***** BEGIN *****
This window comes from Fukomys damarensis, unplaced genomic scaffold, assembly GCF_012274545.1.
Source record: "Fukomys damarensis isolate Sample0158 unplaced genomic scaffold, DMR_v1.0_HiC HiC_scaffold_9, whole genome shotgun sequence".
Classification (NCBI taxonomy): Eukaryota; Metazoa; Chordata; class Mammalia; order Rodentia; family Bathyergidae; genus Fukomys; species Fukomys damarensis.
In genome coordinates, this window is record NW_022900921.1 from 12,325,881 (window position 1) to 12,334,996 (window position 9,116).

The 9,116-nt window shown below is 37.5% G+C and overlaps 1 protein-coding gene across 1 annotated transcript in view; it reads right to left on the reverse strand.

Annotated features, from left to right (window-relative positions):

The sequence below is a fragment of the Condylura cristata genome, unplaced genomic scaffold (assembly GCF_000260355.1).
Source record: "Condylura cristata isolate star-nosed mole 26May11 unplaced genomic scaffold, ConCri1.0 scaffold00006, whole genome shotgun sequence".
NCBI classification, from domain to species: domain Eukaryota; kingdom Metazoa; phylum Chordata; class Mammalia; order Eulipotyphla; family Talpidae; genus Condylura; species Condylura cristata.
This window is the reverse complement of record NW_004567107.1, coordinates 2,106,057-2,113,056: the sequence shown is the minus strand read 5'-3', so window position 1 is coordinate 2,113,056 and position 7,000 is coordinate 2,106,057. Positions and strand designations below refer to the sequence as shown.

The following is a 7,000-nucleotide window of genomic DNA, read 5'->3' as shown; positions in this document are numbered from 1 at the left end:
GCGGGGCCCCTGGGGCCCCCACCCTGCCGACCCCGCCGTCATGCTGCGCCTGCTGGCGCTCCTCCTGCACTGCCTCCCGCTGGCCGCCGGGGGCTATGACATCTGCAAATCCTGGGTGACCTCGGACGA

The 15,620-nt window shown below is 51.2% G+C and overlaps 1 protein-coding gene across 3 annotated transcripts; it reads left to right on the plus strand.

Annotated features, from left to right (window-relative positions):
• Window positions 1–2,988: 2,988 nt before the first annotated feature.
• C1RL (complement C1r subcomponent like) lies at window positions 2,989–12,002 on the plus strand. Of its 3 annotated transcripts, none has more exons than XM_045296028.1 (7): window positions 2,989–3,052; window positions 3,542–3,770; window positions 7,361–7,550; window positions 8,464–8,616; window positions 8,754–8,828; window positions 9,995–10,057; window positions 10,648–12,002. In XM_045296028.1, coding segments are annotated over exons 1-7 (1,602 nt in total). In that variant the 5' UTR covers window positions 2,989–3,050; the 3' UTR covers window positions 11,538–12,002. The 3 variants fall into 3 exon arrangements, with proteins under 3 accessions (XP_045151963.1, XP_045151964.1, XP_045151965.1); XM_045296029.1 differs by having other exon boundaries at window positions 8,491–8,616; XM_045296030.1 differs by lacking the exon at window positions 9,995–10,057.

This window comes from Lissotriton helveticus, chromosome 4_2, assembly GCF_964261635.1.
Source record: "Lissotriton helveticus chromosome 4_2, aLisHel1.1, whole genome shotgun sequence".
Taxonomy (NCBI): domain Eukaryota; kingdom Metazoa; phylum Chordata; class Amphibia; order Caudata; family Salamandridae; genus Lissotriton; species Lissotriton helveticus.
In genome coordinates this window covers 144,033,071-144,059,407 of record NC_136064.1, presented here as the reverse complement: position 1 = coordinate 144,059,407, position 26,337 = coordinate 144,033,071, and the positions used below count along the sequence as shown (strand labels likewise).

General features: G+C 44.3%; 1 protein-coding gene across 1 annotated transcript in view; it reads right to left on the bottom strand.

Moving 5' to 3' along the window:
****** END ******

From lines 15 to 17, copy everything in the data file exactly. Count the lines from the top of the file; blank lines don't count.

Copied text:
• Window positions 1–2,988: 2,988 nt before the first annotated feature.
• C1RL (complement C1r subcomponent like) lies at window positions 2,989–12,002 on the plus strand. Of its 3 annotated transcripts, none has more exons than XM_045296028.1 (7): window positions 2,989–3,052; window positions 3,542–3,770; window positions 7,361–7,550; window positions 8,464–8,616; window positions 8,754–8,828; window positions 9,995–10,057; window positions 10,648–12,002. In XM_045296028.1, coding segments are annotated over exons 1-7 (1,602 nt in total). In that variant the 5' UTR covers window positions 2,989–3,050; the 3' UTR covers window positions 11,538–12,002. The 3 variants fall into 3 exon arrangements, with proteins under 3 accessions (XP_045151963.1, XP_045151964.1, XP_045151965.1); XM_045296029.1 differs by having other exon boundaries at window positions 8,491–8,616; XM_045296030.1 differs by lacking the exon at window positions 9,995–10,057.

This window comes from Lissotriton helveticus, chromosome 4_2, assembly GCF_964261635.1.